"When I was 16 I got into classic cars and started studying classic car design," Hatzikian said. "Once I started studying the history and design I started thinking, `Wait, I surf, yet I don't know much about the history of surfing or surfboard design.' It was a perfect fit."
Along with his board making, Hatzikian is renowned for his ability in the water. His status as a surfer has been propelled thanks to YouTube videos, surf film appearances and magazine photo spreads. Last summer he was profiled in The Surfer's Journal, considered to be the sport's most prestigious publication.
And while Hatzikian's celebrity grows, so does his Tyler Surfboards brand. He continues to hand-shape traditional, single-fin long boards, despite countering industry trends and the ever-increasing popularity of computer-design, factory-stamped short boards.
"With my own surfing and my board-building skills, I just tried to advance it beyond where that long board design ended in the mid-'60s," he said. "That has been my focus for more than 20 years."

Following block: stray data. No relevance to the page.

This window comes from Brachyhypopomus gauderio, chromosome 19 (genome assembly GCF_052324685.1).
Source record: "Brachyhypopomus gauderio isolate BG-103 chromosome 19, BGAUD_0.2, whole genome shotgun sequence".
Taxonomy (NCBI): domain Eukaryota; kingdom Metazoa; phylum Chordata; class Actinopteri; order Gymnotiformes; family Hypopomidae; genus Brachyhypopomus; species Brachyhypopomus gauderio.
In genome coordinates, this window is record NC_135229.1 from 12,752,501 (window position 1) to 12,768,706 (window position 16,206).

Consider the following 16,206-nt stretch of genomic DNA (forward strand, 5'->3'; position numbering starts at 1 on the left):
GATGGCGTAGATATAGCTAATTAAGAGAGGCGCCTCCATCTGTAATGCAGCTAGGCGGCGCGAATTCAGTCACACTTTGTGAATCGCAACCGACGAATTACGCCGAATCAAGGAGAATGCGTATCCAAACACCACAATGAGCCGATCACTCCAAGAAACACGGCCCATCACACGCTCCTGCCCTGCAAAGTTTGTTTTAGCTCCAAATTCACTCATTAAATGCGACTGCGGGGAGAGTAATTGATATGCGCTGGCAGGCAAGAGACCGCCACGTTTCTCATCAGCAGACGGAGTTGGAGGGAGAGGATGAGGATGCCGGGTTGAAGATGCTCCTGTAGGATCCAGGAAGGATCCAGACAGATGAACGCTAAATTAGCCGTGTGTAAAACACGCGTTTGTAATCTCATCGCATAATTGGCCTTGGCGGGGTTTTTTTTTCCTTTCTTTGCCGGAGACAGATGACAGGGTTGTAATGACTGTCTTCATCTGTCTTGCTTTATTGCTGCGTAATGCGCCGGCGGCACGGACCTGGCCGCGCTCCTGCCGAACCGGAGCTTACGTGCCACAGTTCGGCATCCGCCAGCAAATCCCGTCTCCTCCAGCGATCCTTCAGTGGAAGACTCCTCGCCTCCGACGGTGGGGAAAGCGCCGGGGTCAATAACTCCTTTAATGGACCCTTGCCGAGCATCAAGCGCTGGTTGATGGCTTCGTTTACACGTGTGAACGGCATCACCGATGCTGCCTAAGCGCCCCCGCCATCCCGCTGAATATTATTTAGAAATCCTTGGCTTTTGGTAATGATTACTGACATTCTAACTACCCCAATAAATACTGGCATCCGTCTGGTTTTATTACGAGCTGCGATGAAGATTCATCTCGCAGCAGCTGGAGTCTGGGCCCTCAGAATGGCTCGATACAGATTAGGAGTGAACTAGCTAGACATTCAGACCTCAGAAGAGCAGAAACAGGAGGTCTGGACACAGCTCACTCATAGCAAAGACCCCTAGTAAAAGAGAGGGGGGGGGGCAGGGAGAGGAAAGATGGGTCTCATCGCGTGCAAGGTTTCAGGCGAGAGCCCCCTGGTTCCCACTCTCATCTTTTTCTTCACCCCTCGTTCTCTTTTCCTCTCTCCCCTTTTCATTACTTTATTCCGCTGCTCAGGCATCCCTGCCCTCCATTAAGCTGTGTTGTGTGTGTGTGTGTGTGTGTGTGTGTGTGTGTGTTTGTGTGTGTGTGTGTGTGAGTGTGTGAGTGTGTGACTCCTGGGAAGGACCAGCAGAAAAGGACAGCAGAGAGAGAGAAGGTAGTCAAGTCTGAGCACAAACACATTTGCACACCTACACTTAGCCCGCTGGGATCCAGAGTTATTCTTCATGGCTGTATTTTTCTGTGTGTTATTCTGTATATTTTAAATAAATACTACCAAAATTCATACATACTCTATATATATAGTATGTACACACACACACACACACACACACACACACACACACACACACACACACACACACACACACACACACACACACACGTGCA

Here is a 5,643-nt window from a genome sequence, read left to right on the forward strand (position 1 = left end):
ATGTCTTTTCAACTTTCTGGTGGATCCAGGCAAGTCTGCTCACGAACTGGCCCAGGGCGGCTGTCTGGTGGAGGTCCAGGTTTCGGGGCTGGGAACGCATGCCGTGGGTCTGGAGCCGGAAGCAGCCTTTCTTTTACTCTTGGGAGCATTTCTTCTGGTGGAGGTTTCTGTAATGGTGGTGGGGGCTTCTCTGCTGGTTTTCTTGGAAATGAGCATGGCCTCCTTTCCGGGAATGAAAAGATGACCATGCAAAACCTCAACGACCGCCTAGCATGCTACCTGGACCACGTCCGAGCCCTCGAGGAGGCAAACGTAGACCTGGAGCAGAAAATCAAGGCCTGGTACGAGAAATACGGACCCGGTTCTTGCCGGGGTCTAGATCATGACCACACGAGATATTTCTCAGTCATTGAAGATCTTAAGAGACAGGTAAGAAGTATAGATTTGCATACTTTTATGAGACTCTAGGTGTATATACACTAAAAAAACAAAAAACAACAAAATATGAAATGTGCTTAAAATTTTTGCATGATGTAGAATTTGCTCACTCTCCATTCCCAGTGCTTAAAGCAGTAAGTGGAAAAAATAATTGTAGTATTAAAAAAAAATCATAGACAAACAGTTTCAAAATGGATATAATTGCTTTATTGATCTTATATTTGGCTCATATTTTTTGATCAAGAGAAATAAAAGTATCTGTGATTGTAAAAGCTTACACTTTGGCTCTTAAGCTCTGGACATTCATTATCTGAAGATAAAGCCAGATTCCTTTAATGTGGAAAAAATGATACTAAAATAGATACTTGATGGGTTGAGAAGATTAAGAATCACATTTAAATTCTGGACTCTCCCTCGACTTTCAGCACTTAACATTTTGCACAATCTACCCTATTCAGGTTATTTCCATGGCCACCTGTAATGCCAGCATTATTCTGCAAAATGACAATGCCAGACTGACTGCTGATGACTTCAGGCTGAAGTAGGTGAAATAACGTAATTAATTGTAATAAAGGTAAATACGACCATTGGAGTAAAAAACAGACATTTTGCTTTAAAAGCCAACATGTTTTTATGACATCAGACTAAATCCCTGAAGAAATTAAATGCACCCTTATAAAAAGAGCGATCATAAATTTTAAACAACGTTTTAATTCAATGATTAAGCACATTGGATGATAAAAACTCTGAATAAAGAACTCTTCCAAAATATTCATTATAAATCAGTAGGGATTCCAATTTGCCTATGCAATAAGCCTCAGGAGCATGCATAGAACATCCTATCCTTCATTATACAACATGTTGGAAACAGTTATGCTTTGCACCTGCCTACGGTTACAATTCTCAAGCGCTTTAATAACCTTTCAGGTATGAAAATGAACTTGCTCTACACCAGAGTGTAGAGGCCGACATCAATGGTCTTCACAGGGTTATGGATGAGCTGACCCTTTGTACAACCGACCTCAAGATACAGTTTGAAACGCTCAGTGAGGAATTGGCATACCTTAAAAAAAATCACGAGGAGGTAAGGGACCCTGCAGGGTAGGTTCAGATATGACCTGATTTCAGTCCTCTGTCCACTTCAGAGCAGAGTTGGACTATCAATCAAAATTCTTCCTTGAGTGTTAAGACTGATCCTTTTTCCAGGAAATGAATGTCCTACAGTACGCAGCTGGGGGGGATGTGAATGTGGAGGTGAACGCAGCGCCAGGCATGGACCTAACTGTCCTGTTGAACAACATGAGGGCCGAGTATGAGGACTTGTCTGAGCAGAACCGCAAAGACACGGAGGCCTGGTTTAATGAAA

Hatzikian's father shaped his first new surfboard, a six-foot single fin, when he was 10. Watching his father ignited Hatzikian's lifelong love affair with surfboard shaping. He began experimenting with board design in middle school by stripping
off the fiberglass shell of old boards and reshaping the foam interior.
"When my father got too busy, I started making them myself," Hatzikian said. "I never used to ditch school to go surfing, but I would pretend to be sick to finish up surfboard work. That's how sickening it was."
He sold the second board he made to an older high school friend for $80. He was 16 when he got his first business license.
"I kind of had my own identity and I knew what I wanted to do at a young age," he said.
Hatzikian's craftsmanship and finely tuned boards has sealed his brand's reputation, earning him legions of fans along with way. Among them is Adam Davenport, who walked into Hatzikian's El Segundo warehouse two years ago and asked for a job. A Manhattan Beach native, Davenport, 29, gave up opportunities to study law and coach football to craft surfboards alongside Hatzikian.